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It is the process of taking the counter position to what you’re arguing and showing that it leads to a contradiction.

 

MAKE US DETECTIVES
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the detective story.
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You start with the big mystery, then travel the world of ideas in search of possible solutions to it, ruling them out one by one, until there’s only one viable solution that survives.
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Instead of being told facts, we’ve been invited to join the process of discovery.

 

IT WILL TAKE MORE THAN LOGIC
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To make a talk truly persuasive, it is not enough to build it out of watertight logical steps.
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without being energized, they may quickly forget the argument and move on.
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There are lots of tools you can use
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Inject some humor early on.
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Add an anecdote.
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Offer vivid examples.
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Recruit third-party validation.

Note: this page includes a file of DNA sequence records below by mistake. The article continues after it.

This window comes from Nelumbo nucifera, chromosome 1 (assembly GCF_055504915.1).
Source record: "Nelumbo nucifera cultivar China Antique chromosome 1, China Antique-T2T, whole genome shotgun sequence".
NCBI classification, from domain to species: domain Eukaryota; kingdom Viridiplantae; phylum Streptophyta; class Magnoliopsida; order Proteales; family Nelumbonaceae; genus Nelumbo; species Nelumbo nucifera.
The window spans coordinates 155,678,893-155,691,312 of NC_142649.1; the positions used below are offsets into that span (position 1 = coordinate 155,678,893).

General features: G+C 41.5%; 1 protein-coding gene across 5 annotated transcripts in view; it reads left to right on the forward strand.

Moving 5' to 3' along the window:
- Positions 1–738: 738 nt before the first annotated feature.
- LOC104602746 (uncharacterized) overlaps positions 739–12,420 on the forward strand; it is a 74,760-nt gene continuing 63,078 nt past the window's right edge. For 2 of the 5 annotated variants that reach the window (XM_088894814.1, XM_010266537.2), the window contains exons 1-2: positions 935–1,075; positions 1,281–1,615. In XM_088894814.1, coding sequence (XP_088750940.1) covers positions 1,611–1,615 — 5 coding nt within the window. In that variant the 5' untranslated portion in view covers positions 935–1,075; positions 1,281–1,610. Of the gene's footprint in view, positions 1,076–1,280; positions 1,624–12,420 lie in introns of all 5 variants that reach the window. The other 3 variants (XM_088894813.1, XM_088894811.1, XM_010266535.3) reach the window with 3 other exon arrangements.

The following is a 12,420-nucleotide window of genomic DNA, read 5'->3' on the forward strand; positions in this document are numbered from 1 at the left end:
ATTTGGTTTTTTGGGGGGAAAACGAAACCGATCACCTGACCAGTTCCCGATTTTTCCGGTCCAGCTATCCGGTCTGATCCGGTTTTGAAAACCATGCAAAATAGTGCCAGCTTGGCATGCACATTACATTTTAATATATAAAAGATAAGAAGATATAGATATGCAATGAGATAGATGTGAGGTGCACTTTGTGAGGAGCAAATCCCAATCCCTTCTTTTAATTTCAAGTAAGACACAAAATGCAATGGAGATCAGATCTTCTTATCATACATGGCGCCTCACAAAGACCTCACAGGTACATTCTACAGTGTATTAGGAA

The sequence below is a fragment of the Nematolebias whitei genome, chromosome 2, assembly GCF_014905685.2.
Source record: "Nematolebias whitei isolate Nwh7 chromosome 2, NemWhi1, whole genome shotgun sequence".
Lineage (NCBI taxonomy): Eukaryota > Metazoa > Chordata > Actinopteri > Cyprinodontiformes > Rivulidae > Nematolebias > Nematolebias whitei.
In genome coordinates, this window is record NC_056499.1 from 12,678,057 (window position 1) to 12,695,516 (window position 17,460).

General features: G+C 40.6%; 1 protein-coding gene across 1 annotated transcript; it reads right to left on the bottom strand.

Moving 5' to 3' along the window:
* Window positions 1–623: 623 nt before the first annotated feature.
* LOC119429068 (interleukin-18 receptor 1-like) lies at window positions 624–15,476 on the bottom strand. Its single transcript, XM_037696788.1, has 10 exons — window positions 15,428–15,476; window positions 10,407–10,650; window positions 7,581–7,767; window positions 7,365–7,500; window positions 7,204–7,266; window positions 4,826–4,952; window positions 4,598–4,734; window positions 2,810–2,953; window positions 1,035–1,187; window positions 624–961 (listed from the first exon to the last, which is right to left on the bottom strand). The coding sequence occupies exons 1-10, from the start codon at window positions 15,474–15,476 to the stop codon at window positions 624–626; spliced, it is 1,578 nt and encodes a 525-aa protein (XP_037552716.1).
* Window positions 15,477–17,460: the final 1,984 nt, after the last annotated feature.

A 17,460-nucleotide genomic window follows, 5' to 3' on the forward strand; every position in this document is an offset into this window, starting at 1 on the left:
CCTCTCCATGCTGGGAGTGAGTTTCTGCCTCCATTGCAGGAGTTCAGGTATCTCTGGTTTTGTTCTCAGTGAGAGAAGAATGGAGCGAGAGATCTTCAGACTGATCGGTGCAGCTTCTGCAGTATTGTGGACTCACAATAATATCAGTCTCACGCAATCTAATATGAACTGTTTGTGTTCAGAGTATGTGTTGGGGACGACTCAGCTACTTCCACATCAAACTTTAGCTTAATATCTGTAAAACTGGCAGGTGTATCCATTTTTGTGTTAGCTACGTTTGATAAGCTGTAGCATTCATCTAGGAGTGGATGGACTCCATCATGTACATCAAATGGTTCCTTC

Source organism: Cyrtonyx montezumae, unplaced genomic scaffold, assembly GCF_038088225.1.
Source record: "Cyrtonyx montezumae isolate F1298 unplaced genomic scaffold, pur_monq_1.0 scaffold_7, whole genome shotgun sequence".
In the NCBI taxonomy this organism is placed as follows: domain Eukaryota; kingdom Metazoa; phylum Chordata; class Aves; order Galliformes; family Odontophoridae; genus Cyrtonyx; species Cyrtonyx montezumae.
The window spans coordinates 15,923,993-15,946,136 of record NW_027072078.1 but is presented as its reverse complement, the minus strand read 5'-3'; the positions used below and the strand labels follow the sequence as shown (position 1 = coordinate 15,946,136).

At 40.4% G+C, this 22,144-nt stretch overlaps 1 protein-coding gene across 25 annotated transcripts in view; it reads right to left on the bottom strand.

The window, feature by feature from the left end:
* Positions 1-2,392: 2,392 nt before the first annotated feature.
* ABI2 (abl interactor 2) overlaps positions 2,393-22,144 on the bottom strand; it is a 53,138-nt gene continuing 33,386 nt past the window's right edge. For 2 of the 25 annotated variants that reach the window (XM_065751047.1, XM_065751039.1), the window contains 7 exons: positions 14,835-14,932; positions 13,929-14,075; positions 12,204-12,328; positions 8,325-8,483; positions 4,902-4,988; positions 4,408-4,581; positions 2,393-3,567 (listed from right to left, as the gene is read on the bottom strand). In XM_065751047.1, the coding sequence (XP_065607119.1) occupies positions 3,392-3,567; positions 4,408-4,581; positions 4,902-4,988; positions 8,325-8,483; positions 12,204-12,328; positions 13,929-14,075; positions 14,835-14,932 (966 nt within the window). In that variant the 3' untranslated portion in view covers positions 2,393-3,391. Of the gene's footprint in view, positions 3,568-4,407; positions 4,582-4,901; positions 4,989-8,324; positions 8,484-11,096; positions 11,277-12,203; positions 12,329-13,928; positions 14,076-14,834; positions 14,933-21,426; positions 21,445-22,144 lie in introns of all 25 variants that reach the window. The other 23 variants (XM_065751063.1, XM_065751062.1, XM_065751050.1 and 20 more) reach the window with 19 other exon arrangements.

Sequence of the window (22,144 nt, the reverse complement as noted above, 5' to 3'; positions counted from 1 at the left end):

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Use powerful visuals.
9 REVELATION
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the most direct way of gifting an idea to an audience? Simply show it to them.
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You reveal your work to the audience in a way that delights and inspires.
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revelation.
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Let’s take these three broad categories

 

THE WONDER WALK
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a talk based on the revelation of a succession of images or wonder moments.
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wonder walks work best when there’s a clear linking theme.
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stronger still is to have a throughline that pulls all the pieces together.
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Above all, design the talk to give us maximum experience of the work itself.
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they can be amplified in their power by a tool all too rarely used by speakers: silence.

 

THE DYNAMIC DEMO
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it’s not enough just to look at it. We need to see it working.
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We need a demonstration.
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Give us a hint of what we’re about to see.
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Then take us through the necessary context,
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The structure
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An initial tease
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Necessary background, context,
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The demo itself
9. Revelation: Take My Breath Away! > 1515
The implications of the technology

 

THE DREAMSCAPE
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Humans have a skill that, so far as we know, no other species possesses.
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imagination,